De Hallen From a no-go Area to a Hotspot
My Liveable City|January - March 2017

Architect André van Stigt describes how a former tram depot has been transformed into a place for leisure, crafts and education.

History and location

Historically, during the late 19th-century expansion of Amsterdam, The Halls (De Hallen, in Dutch), was a tram depot in a closed enclave characterised by long closed brick blocks with monumental facades facing the street. De Hallen was a traditional, functionalist complex, necessary for the maintenance of the first electric trams at the beginning of the 20th century. The complex was hidden between the Ten Kate Market, Kinker Street and Tollens Street, in the middle of a working and lively neighbourhood.

Though an active area, De Hallen was only accessible for those who worked at the tram depot. At the beginning of the 20th century, many people found work here. There were different kinds of workshops in the depot for craftsmen, like wood and metal workshops as well as a forge. There was also a laundry and space for the offices of the company. De Hallen, Amsterdam, is a national monument built in phases between 1901 and 1928 and has some very characteristic design features. The structure of the long halls (7) and the passage at the end is unique. The halls were accessible from two sides.

All doors opened into the transverse hall called the ‘traversing hall’. This housed a locomotive wagon track, so that the trams could be easily moved to another track or hall without changing direction. At the eastern end of the wagon track was a turntable to rotate the trams by 90 degrees and enable them to ride out to Tollens Street through the eastern exit. De Hallen is the only tram depot in the Netherlands, which still has its original characteristic series of roofs.

In 1997 the tram depot lost its original function and many different new users found a temporary working space in the empty halls. For nearly a decade many initiatives were developed in co-operation with the local municipality architects, developers, residents and the new temporary users. However, all plans failed due to lack of finance and local resistance. It was as if no suitable adaptive reuse could be found for De Hallen and the building may have to be demolished.

Heritage Protection

However, a group of residents and architects in the neighbourhood committee for the De Hallen area were convinced that this building needed reuse and preservation. In order to avoid demolition, in 1999 they obtained the status of a national monument for the building complex. One of the architects came up with Covent Garden, London, as a reference for adaptive reuse. De Hallen seemed to fit the vision of ‘an oyster with a pearl inside.’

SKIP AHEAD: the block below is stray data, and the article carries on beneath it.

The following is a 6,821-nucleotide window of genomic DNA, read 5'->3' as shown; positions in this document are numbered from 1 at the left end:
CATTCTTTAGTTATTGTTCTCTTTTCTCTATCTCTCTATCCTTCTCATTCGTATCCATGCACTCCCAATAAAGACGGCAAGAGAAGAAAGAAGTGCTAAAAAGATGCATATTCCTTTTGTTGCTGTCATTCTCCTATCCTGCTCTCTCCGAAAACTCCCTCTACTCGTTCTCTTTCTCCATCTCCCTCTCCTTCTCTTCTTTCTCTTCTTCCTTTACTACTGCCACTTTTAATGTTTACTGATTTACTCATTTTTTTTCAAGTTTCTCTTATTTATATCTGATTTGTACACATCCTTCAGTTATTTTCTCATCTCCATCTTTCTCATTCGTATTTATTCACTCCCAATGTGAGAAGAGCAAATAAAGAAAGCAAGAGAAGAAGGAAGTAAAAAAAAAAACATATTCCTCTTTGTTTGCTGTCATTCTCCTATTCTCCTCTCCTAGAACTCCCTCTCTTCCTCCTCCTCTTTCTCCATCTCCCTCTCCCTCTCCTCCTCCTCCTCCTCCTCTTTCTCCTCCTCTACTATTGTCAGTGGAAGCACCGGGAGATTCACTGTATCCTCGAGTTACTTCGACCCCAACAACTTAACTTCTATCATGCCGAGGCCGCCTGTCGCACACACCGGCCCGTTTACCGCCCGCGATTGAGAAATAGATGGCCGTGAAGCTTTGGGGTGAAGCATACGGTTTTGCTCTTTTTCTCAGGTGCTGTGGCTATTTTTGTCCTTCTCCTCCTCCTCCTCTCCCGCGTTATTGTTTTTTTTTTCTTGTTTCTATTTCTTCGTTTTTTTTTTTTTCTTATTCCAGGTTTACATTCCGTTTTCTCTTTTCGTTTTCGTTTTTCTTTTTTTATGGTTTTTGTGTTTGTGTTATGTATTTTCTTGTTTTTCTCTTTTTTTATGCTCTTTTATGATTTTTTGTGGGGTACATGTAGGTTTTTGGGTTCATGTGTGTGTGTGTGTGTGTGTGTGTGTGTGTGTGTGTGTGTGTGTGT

From initiative to Foundation TROM

After 10 years of commercial plan-making failed, a social plan was developed and was successful. In the spring of 2010, local residents, future users, architect André van Stigt and other stakeholders and supporters set up the Tram Remise Development Company (TROM). The aim of the TROM initiative group was to give new life to a beautiful industrial monument with a visibly rich history in a part of Amsterdam where such monuments are rare, so that people could be proud of their surroundings.

Brief description of the conservation work

The challenge was to bring the building into the 21st century and to open and connect it to its surroundings. The future users were closely involved in making the complex a magnet for people from all over the city and creating an area where users would find it a pleasure to work.

Scope of the project

1. To make a new, sustainable and high quality complex at De Hallen in West Amsterdam.

2. Connect with the needs and desires of the neighbourhood and give the complex a metropolitan atmosphere.

3. To make the realisation and operation financially feasible, without any governmental subsidy.

4. To open up the building for the public and to connect it to its surroundings.

The TROM Foundation will remain involved in the project for at least 10 years. They will also be responsible for the maintenance contract, signed with the contractors at the beginning of the process. So from the very beginning the contractors are made responsible for the conservation of the building for the future.

Cooperation

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